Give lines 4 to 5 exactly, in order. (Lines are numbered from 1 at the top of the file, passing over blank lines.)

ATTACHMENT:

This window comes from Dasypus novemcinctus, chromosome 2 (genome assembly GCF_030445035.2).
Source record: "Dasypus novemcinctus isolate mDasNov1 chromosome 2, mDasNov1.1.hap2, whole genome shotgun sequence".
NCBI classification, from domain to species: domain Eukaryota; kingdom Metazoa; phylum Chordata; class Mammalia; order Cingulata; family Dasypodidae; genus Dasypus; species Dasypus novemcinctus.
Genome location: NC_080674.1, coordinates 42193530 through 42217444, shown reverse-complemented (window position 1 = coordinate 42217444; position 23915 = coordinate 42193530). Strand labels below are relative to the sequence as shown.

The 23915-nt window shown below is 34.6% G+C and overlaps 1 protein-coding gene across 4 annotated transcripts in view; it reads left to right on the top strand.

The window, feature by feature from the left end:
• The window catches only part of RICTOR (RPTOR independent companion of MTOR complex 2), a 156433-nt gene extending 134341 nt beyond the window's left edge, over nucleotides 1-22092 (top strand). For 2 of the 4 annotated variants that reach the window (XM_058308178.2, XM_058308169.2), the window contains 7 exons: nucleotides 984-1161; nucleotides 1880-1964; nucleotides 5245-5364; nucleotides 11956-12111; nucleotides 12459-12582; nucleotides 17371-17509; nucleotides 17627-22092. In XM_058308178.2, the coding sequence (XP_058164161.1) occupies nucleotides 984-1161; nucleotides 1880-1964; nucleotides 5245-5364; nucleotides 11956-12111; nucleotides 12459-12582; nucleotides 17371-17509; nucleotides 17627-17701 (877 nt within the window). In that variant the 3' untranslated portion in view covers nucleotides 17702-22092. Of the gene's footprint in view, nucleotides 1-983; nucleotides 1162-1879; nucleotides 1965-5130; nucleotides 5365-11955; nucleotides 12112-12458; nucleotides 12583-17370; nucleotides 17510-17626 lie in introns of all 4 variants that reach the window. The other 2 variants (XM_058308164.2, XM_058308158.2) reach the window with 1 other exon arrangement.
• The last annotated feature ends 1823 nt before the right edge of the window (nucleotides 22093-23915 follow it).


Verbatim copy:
Genome location: NC_080674.1, coordinates 42193530 through 42217444, shown reverse-complemented (window position 1 = coordinate 42217444; position 23915 = coordinate 42193530). Strand labels below are relative to the sequence as shown.

The 23915-nt window shown below is 34.6% G+C and overlaps 1 protein-coding gene across 4 annotated transcripts in view; it reads left to right on the top strand.